From 1 October 2018 new rules come into effect in England affecting the use of pre-commencement planning conditions. Architects, surveyors and small house builders in particular will need to be aware of the new procedures, as well as others involved in securing planning permission and in development.
Pre-commencement planning conditions have long been popular with councils keen to ensure further detail they want control over are submitted to them for approval. Developers have complained the procedure stalls progress on development, especially when the matters the subject of the condition are not critical to the early stages of work on site, for example, why should ground preparation work be held up by a condition requiring details of the roofing material for a house.
New regulations* now require councils to seek the agreement of applicants to any pre-commencement conditions they think are necessary. In practice these may mostly be sorted out by informal agreement. Alternatively, there is a formal process which can be instigated.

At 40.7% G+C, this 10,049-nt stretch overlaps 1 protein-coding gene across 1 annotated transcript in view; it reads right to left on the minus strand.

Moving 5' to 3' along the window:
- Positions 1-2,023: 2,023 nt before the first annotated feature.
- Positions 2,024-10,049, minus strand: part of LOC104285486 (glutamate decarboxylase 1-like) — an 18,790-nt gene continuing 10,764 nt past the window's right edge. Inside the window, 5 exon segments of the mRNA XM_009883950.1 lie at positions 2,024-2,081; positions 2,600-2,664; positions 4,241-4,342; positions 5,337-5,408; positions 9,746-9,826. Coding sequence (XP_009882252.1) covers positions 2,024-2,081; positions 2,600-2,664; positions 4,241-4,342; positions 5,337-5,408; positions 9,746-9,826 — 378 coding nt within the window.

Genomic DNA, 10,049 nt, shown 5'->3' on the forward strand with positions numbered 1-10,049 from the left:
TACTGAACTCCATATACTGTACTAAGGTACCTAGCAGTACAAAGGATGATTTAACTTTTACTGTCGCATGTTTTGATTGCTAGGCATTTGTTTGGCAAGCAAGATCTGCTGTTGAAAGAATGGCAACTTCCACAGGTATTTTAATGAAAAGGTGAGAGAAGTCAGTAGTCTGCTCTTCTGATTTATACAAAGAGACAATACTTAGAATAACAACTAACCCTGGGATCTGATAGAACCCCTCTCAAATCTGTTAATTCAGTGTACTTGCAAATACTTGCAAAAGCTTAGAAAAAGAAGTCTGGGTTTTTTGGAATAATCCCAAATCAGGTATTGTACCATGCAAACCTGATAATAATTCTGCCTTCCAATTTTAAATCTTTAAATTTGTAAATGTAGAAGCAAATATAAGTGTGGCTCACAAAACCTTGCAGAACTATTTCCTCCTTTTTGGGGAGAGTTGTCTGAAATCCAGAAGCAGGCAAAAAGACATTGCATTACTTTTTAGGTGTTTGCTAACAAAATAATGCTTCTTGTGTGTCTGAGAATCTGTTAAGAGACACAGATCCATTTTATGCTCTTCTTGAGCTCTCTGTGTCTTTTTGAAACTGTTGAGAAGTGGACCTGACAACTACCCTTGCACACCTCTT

The council can serve formal notice of its intent to impose a pre-commence condition and the applicant then has ten days, and no more, in which to respond. Failure to respond (in time) will be taken as acceptance of the condition. The other three options open to an applicant are
1. Provide written confirmation of agreement
2. Provide written comments, which will be a trigger a round of negotiation after which the council will need to serve a further notice, and so on until either an agreement or an impasse is reached, or
3. Provide written confirmation they do not agree.
In the event of no agreement being reached the council must then decide whether to
– Grant permission without the pre-commencement condition
– Seek written agreement with the applicant to an alternative form of words, or
– Refuse to grant permission.
The last point in particular is worth noting. Careful judgement will sometimes need to be exercised over how best to respond to the notice.
If in the short term it seems better to accept the condition to get the permission, it will still be possible to return later to seek to pursue an application without the condition. If this scenario seems likely then it is probably better to stay silent in response to the notice than to say something which appears to convey acceptance of it, because that could later be used against you.
You can find more information and guidance on the use of pre-commencement conditions as part of the government national planning practice guidance, via the following link:
* The Neighbourhood Planning Act 2017 (Commencement No.5) Regulations 2018